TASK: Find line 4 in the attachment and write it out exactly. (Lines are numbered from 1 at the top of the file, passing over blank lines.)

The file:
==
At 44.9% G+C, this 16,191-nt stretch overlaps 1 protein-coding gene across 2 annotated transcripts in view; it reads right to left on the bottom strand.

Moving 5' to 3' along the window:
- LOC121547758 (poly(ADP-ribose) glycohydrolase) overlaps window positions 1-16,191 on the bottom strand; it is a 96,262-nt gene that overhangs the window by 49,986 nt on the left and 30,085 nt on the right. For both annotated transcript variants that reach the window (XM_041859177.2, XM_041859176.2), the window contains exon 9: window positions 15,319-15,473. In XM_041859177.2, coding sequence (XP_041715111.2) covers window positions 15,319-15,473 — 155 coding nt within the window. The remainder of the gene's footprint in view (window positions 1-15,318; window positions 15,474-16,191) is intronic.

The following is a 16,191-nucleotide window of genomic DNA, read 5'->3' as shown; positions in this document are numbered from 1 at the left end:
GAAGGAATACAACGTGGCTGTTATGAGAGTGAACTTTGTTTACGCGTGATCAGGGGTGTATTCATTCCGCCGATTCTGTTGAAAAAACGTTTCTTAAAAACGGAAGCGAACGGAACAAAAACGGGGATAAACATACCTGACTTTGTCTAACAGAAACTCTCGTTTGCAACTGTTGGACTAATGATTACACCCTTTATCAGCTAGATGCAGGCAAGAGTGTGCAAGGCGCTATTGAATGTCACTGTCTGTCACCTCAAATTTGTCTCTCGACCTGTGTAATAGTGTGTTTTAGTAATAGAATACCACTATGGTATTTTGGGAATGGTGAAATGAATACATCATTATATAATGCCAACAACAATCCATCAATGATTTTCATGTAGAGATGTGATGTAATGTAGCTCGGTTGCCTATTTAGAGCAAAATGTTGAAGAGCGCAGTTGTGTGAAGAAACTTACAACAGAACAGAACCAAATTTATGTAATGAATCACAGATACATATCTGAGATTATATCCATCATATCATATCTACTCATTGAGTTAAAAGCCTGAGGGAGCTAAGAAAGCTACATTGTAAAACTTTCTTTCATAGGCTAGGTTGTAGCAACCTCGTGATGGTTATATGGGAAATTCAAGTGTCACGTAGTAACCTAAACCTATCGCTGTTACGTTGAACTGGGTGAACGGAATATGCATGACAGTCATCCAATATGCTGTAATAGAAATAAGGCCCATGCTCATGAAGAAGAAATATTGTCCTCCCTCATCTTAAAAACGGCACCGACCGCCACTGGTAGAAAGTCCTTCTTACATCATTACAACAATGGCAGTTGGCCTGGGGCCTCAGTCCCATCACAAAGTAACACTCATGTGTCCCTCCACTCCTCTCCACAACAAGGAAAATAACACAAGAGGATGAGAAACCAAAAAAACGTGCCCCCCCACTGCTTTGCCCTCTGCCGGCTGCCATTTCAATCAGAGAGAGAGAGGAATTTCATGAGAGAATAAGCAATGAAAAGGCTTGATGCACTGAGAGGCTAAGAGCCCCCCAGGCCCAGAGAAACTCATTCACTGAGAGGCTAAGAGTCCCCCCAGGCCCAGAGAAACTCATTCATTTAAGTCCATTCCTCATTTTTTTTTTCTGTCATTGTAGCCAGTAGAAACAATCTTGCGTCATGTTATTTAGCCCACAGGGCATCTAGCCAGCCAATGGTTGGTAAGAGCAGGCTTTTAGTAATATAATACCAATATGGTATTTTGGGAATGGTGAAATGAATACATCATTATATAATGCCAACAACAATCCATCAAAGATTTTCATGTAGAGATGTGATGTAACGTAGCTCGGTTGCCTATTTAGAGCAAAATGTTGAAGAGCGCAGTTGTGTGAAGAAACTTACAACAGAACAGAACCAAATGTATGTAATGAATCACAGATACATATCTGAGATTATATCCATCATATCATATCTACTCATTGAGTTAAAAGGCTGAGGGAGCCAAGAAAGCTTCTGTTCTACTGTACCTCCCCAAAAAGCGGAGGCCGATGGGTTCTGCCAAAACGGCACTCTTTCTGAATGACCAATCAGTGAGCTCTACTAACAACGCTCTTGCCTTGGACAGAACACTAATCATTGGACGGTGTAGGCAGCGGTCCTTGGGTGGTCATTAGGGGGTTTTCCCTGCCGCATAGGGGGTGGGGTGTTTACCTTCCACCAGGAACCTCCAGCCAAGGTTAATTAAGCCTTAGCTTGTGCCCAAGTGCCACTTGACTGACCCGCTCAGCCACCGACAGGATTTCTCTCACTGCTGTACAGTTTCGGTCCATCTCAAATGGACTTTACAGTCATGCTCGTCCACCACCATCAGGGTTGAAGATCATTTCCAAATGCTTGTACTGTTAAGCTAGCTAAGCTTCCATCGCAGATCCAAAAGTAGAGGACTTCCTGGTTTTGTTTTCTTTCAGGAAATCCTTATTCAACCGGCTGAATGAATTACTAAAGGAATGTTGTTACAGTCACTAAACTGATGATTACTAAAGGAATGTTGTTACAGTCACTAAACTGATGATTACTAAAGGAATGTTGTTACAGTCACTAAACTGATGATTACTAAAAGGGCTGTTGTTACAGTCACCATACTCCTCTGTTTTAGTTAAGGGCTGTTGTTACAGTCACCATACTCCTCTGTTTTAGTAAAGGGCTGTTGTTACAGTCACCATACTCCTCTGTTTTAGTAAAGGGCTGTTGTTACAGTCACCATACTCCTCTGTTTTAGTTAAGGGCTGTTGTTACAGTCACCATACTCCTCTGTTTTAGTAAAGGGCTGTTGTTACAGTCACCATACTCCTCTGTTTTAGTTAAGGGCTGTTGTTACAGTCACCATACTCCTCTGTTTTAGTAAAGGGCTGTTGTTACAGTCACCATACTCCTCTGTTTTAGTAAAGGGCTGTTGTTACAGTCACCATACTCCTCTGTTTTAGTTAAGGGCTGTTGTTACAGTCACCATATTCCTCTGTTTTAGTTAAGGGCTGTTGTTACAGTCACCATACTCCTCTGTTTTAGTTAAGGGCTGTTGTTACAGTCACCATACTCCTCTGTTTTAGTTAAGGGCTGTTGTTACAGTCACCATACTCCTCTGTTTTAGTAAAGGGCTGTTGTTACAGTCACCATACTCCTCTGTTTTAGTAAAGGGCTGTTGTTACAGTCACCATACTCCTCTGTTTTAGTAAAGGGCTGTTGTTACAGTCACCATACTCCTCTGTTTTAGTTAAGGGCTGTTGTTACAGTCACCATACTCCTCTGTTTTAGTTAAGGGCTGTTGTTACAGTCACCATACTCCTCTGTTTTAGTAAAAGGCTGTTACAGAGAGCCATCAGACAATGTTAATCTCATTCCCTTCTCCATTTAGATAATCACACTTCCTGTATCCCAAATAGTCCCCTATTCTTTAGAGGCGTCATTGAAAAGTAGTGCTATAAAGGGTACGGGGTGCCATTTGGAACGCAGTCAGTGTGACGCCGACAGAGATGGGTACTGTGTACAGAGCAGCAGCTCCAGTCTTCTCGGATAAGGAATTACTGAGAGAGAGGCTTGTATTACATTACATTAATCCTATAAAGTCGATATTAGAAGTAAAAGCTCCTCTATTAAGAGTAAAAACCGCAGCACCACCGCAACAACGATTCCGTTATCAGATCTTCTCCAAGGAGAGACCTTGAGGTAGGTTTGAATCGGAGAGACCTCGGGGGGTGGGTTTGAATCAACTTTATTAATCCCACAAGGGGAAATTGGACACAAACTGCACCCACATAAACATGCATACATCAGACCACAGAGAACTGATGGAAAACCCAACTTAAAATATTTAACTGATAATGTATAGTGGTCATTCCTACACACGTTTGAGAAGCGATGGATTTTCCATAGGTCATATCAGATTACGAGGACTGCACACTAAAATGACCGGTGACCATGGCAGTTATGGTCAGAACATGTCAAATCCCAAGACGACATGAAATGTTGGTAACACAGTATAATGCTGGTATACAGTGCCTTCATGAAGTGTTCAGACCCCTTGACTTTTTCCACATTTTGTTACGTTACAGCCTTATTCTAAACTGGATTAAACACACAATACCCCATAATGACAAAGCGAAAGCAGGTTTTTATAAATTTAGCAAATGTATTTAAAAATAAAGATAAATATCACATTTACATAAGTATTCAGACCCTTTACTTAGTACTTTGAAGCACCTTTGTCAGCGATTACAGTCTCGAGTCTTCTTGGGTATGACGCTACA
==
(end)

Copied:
The following is a 16,191-nucleotide window of genomic DNA, read 5'->3' as shown; positions in this document are numbered from 1 at the left end: